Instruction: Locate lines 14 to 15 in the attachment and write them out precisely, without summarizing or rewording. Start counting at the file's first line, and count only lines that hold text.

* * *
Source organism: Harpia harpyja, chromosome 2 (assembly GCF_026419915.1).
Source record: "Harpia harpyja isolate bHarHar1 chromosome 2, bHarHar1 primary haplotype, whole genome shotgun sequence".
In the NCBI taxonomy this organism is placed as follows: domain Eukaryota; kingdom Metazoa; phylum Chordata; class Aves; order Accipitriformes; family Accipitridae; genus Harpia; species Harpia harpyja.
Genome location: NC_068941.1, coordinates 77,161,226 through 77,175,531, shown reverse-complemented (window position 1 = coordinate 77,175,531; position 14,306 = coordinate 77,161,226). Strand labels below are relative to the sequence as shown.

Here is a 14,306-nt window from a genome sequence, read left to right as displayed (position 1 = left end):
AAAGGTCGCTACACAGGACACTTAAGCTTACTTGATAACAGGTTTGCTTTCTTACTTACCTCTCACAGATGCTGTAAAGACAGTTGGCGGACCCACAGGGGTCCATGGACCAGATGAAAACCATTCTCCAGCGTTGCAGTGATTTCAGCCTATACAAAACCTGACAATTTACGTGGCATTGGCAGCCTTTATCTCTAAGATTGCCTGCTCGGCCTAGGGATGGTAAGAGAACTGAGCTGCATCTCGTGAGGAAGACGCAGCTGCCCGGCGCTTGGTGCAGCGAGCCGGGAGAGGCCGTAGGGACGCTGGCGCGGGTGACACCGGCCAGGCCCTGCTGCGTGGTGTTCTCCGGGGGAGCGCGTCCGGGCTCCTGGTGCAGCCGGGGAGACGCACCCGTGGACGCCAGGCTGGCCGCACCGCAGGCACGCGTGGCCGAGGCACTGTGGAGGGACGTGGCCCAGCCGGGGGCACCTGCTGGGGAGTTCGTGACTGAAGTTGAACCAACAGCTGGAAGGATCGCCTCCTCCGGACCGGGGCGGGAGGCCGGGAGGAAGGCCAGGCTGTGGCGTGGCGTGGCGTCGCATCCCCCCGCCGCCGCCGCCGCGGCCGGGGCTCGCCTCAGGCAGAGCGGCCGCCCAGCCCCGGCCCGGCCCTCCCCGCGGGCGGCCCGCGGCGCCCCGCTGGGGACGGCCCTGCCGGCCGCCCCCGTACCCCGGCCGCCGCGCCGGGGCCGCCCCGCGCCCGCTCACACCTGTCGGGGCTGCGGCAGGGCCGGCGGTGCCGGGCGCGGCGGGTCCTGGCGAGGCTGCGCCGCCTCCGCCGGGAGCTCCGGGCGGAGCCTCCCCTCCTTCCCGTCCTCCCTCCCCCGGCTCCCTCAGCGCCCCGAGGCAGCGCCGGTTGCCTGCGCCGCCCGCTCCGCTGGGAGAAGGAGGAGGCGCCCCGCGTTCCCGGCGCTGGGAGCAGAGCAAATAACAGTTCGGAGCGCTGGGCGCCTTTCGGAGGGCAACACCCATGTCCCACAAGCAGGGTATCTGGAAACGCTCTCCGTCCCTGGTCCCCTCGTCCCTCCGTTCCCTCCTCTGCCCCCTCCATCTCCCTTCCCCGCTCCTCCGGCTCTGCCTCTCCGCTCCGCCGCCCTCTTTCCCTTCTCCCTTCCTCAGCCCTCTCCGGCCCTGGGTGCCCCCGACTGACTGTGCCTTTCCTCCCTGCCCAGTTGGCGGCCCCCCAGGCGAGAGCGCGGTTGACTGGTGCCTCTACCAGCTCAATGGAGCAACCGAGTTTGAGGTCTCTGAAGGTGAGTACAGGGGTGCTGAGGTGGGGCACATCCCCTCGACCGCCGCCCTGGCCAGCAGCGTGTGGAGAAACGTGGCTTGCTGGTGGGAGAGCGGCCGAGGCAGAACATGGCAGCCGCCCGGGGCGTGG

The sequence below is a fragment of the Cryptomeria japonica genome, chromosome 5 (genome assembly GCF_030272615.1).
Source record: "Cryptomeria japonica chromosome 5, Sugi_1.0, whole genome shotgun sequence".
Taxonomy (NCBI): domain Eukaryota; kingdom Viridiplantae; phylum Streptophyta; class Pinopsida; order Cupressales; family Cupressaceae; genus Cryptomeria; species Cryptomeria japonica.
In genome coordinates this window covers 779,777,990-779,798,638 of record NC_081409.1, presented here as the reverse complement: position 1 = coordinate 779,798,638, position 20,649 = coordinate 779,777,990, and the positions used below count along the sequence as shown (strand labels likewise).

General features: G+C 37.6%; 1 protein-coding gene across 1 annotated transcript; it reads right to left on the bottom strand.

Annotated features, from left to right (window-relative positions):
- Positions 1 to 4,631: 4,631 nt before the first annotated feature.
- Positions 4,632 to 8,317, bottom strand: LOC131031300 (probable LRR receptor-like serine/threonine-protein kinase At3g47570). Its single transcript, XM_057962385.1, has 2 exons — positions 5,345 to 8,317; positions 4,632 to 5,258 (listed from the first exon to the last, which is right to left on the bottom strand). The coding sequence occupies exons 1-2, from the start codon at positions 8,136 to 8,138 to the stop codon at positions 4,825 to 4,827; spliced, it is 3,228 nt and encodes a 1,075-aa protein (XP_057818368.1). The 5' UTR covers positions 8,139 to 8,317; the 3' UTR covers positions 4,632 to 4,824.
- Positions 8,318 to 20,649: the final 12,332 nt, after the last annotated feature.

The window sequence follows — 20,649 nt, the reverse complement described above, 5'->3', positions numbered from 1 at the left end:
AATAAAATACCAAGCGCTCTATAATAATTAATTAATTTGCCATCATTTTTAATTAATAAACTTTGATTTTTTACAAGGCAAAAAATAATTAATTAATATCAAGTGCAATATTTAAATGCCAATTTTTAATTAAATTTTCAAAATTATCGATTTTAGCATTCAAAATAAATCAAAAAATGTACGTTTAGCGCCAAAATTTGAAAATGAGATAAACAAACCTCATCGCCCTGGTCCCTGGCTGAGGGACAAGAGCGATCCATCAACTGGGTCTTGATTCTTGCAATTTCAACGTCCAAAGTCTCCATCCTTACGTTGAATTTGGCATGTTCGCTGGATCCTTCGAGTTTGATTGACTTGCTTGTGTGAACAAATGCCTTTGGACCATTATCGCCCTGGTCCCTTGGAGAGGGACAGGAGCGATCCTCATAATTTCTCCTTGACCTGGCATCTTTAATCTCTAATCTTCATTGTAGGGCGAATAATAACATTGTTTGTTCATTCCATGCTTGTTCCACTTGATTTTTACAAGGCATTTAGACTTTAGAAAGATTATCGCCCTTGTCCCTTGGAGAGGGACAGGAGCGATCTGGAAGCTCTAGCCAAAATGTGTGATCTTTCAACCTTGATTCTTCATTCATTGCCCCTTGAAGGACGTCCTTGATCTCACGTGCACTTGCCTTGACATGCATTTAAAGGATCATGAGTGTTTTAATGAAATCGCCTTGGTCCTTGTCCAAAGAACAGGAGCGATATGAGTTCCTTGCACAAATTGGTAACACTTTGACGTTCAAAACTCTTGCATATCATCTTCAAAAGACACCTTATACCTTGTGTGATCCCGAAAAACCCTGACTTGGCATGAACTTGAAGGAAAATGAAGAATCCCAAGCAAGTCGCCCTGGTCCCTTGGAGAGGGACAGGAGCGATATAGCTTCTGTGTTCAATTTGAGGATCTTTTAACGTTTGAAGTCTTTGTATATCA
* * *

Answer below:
- Positions 4,632 to 8,317, bottom strand: LOC131031300 (probable LRR receptor-like serine/threonine-protein kinase At3g47570). Its single transcript, XM_057962385.1, has 2 exons — positions 5,345 to 8,317; positions 4,632 to 5,258 (listed from the first exon to the last, which is right to left on the bottom strand). The coding sequence occupies exons 1-2, from the start codon at positions 8,136 to 8,138 to the stop codon at positions 4,825 to 4,827; spliced, it is 3,228 nt and encodes a 1,075-aa protein (XP_057818368.1). The 5' UTR covers positions 8,139 to 8,317; the 3' UTR covers positions 4,632 to 4,824.
- Positions 8,318 to 20,649: the final 12,332 nt, after the last annotated feature.